Daily Reflection
December 19th, 2006

Andy Alexander, S.J.

University Ministry and the Collaborative Ministry Office
Click here for a photo of and information on this writer.

Judges 13:2-7, 24-25a
Psalm 71:3-4a, 5-6ab, 16-17
Luke 1:5-25

Then Zechariah said to the angel, “How shall I know this?
For I am an old man, and my wife is advanced in years.”

Far too many times, I suspect that we miss visits by angels, messengers, instruments of God with a message for us. Sometimes we acknowledge hearing something, feeling different, experiencing a "movement" but we don't act on it. Whatever the means of communication, the Word that comes to us is usually a call to have hope, to believe that God's promises will be fulfilled, to trust in God. Sometimes it is even a call to do something: to act with hope, when there doesn't seem to be any hope; to trust in God's love and call, even when there doesn't seem to be any reason to trust.

The invitation to believe that all things are possible with God comes to us quite often. Our doubt, our fear, our angers, our harshness about others tend to dull our ability to dream and hope. We become "realists." At times we become "cynics," proud that we are experienced enough that we won't be duped by anyone.

When the invitation is to love my spouse, when my spouse seems to be beyond being responsive to love, it is difficult to act on that call. It isn't easy to not lose hope in our children, when they rebel against authority and perhaps are being too influenced by their friends and the messages in the world about what success is. We become discouraged, perhaps hardened, when we experience the call to forgive someone who has harmed us, when we hear the call to make peace and work for reconciliation where we are divided in our church or in the world. And, fundamentally, sometimes we just can't accept the invitation to believe God loves me, that God could heal me, change me - the sinner I am. Then it is so hard to be open to the reality that Jesus might be calling me to be his servant in loving and healing wounds.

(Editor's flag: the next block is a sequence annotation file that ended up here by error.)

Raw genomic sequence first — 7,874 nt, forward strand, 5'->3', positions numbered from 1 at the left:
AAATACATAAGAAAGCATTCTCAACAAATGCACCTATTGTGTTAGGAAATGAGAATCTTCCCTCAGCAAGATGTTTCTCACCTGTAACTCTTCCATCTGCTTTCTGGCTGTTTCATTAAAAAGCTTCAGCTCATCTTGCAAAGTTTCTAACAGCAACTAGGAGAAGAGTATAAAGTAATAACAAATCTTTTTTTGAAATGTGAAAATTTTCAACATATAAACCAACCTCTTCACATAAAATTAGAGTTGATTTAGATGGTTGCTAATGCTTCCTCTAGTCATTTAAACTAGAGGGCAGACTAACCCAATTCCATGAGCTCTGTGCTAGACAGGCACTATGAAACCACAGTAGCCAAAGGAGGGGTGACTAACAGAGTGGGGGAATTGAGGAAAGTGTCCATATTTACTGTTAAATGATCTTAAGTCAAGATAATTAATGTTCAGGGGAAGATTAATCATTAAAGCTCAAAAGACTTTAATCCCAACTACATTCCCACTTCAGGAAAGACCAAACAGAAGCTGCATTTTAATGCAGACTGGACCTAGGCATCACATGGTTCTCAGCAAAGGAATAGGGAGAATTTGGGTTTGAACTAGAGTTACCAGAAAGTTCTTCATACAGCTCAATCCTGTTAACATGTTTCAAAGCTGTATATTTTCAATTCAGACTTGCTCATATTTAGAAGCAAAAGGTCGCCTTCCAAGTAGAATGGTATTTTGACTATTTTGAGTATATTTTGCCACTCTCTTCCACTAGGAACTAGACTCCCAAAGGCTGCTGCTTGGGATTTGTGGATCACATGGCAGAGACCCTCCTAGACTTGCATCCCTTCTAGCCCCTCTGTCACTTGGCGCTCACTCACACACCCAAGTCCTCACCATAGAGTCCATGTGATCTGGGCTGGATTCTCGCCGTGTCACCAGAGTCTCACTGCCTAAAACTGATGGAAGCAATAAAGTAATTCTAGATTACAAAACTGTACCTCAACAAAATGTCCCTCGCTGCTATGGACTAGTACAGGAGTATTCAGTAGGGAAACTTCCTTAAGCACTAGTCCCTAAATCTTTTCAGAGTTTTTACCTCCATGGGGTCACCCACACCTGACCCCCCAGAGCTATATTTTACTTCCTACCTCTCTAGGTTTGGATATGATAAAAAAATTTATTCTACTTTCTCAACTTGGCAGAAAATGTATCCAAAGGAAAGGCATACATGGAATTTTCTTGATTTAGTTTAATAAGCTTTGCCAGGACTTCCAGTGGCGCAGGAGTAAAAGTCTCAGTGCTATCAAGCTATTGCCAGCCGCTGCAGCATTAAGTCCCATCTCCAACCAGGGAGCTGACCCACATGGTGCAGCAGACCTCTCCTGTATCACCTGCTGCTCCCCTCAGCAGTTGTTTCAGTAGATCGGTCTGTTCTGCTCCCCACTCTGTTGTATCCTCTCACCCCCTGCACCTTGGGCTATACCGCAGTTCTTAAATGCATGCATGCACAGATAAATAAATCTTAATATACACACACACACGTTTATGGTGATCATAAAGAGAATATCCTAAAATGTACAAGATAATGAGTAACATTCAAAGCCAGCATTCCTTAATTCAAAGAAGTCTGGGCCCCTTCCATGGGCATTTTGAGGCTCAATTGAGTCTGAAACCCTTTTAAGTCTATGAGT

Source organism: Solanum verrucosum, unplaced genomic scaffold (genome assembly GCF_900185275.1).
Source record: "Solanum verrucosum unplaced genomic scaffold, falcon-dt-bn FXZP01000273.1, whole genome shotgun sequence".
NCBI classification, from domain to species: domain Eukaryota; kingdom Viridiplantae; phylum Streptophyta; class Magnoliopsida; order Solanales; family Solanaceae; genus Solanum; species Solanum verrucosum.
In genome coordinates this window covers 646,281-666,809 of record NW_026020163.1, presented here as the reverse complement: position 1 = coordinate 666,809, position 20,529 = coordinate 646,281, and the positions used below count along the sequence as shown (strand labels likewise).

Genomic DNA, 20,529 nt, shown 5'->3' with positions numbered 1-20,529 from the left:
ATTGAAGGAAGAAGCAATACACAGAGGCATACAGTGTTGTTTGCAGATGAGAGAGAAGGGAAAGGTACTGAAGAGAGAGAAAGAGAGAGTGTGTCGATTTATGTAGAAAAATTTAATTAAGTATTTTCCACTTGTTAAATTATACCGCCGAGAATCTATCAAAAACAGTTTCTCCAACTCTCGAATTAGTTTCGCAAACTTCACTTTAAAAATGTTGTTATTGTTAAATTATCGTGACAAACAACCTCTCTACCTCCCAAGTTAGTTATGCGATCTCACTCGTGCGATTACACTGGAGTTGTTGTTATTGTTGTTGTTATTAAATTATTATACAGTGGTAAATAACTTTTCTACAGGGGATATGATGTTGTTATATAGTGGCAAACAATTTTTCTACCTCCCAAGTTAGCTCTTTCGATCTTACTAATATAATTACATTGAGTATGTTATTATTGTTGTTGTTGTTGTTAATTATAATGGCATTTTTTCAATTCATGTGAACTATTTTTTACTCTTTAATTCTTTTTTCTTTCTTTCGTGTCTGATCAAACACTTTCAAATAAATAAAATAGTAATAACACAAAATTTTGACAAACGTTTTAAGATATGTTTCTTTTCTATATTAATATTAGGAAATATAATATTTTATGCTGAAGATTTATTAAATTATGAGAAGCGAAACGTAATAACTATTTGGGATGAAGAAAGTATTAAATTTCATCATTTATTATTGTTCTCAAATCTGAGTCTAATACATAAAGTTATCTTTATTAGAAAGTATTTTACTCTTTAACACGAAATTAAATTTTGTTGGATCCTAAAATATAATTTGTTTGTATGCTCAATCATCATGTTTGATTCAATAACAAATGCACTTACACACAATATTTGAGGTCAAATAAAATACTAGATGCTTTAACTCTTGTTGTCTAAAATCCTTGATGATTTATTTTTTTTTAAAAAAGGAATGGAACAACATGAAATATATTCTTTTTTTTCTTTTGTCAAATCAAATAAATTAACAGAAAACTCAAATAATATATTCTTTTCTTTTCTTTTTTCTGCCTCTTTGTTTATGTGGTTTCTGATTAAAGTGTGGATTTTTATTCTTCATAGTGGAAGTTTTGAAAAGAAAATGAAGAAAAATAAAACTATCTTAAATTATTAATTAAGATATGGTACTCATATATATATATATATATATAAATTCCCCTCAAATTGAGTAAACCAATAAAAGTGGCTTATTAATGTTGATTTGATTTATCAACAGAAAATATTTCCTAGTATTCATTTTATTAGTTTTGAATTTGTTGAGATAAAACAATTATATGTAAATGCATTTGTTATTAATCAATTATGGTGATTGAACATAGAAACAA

When we lose hope, we can't believe that God can accomplish what God promises and invites us to believe and do. And, when we lose hope, we lose our voice. We lose the ability to proclaim, "let it be done, because I believe you ask me to trust because you know you can do what you promise." We can't tell others, "God is faithful." In a sense, all we can witness to others is: "My heart is voiceless. My spirit has lost the ability to dream, to imagine, to hope expectantly."

But, when we are open to the power of God's promises, then our hearts leap for joy when we hear the calls that come to us all the time. We are thrilled when our Lord asks us to love a spouse who is hurting or is unable to receive or speak affection. We are no longer resistant but feel the relief in being asked to forgive and surrender our anger. We can say, "Yes, Lord, I trust that I can love, with your healing grace. I trust that you can empower me to do what you ask me to do. I will love un-conditionally and place my life in your hands."

Dear Jesus, heal my fears, my doubts. Take me beyond my dis-trust. En-courage my dis-couraged heart. Let my voice proclaim my Advent hope in your redemptive love for me, that I might join you in your mission to become flesh, a part of, to love as you love me. Come, Lord Jesus. Come and be born anew in the stable of my heart that I might join you in your mission of self-sacrificing love..

Contemplating the Visitation with Zachariah

Click on the link below to send an e-mail response
to the writer of this reflection.
Let Your Friends Know About This Reflection By Sending Them An E-mail


Collaborative Ministry Office Guestbook